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New Sign At Ripley Beach Goes Missing

People have jumped from the cliff above the cove at Ripley Beach as a rite of passage for decades. A sign prohibiting jumping was removed by someone within 48 hours of being installed. Photo by David Prenatt

RIPLEY — A “No Jumping/Diving — Injury or Death May Result” sign at Ripley Beach was dug up and removed shortly after being placed.

Deputy Supervisor Mike Rowe, who oversees the Ripley Beach Project, explained the incident to town council members at their regular meeting June 10.

The sign was installed recently to discourage individuals from “taking the plunge,” because it can be incredibly dangerous if strong breakers are coming in, Rowe said.

The sign, though cemented in, could not be buried very deep because of the shale that lies about 1 to 1.5 feet from the surface. The sign disappeared within 48 hours of being installed, Rowe said.

Although jumping off the cliff has been something of a rite of passage for local youth, each year first responders risk their own safety rescuing people from the water at the base of the cliff, Rowe said.

“We usually have to rescue a couple a year,” he said, noting that some were not jumpers, but were people who swam into the cove and were unable to escape due to high wave action. “There have also been deaths.”

Jumping or diving off the cliff is always a dangerous endeavor, but “when the waves are coming in hard, it is treacherous,” he said.

Rowe also made note of the fact that there is no swimming permitted without a lifeguard, according to New York state rules, and this information is posted at all beaches in the region. Nevertheless, someone did not want a sign telling you “Do this, don’t do that…” posted at Ripley Beach, even though it was intended to prevent accidents.

In other business, council members approved a bond resolution for $450,000, of which $150,000 will be grant money and $300,000 will be a long-term, low-interest loan from USDA Rural Development. The money will be used for improvements to the town highway garage, said Town Supervisor Doug Bowen.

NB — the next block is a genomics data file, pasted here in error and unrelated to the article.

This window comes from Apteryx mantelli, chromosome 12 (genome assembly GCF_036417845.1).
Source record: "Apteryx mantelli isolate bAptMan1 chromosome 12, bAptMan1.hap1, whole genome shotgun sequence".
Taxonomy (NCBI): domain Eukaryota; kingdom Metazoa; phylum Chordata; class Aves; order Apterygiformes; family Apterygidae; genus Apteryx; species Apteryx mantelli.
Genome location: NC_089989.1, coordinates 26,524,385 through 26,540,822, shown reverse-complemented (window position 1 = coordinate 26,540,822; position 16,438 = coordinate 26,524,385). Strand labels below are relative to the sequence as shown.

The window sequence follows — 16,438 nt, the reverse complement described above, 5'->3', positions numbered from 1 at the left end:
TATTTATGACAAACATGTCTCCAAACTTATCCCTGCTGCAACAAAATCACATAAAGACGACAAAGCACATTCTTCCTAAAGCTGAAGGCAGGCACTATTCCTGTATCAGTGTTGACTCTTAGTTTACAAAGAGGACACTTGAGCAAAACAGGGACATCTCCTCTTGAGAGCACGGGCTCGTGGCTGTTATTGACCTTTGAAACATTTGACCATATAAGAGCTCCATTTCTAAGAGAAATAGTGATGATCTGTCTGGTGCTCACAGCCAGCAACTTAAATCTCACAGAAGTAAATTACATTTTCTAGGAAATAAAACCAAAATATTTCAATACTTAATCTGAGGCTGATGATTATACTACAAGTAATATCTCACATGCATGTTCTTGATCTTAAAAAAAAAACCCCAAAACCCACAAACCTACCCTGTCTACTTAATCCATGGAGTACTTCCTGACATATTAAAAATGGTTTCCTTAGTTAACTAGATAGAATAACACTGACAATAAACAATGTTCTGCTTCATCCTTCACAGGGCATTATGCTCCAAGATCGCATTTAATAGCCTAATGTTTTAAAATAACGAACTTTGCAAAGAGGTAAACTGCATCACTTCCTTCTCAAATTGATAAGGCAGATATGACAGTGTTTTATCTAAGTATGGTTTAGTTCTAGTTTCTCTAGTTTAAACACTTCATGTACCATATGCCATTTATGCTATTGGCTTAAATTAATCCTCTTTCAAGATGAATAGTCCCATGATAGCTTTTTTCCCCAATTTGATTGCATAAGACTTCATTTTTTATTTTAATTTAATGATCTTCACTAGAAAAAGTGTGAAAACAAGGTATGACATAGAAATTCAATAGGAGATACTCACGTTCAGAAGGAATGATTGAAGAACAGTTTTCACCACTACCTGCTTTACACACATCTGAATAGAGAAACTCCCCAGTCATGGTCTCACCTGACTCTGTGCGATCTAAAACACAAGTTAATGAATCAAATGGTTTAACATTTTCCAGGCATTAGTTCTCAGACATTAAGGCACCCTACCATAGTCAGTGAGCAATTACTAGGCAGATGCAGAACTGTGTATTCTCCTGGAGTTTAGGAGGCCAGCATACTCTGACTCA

“We have to use up the loan portion for the project first, then go into the grant portion,” Bowen said.

Bowen noted that COVID aid (CDBG-CV) which is part of the CARES Act provides for a supplemental appropriation of grants, and this project depends on this funding.

“This project is contingent on the Federal Government approving the COVID grant funding,” he said.

Bowen also told board members that he received a letter from Ripley School Superintendent William Caldwell asking that the school be designated as the lead agency for the upcoming school project. State Education Department mandates the school district as the lead agency for the State Environmental Quality Review, he said.

The school district is asking that other interested agencies, such as the town of Ripley, who wish to reply, send their response as soon as possible. Council members were in favor of the designation of the school district as lead agency for SEQR.

Bowen also received approval from the board for a request for proposals for administrative services concerning the Community Development Block Grant project. The town of Ripley was awarded $748,700 in CDBG funds for replacement of the sewer main along Route 20, he said.

Board members also approved a motion to submit a CDBG application as part of the Consolidated Funding Application which is due at the end of July, giving Bowen authority to proceed with the application.

Bowen informed council members that bids for Water District 4 came in over budget.

“We are working to shave about $60,000 off the project so we will be able to award the bid,” he said. “Unfortunately, the cost of building materials is increasing rapidly.”

In another matter, due to a vacancy on the town Planning Board, council members approved the appointment of Julie Rice, so the town will have a full planning board.

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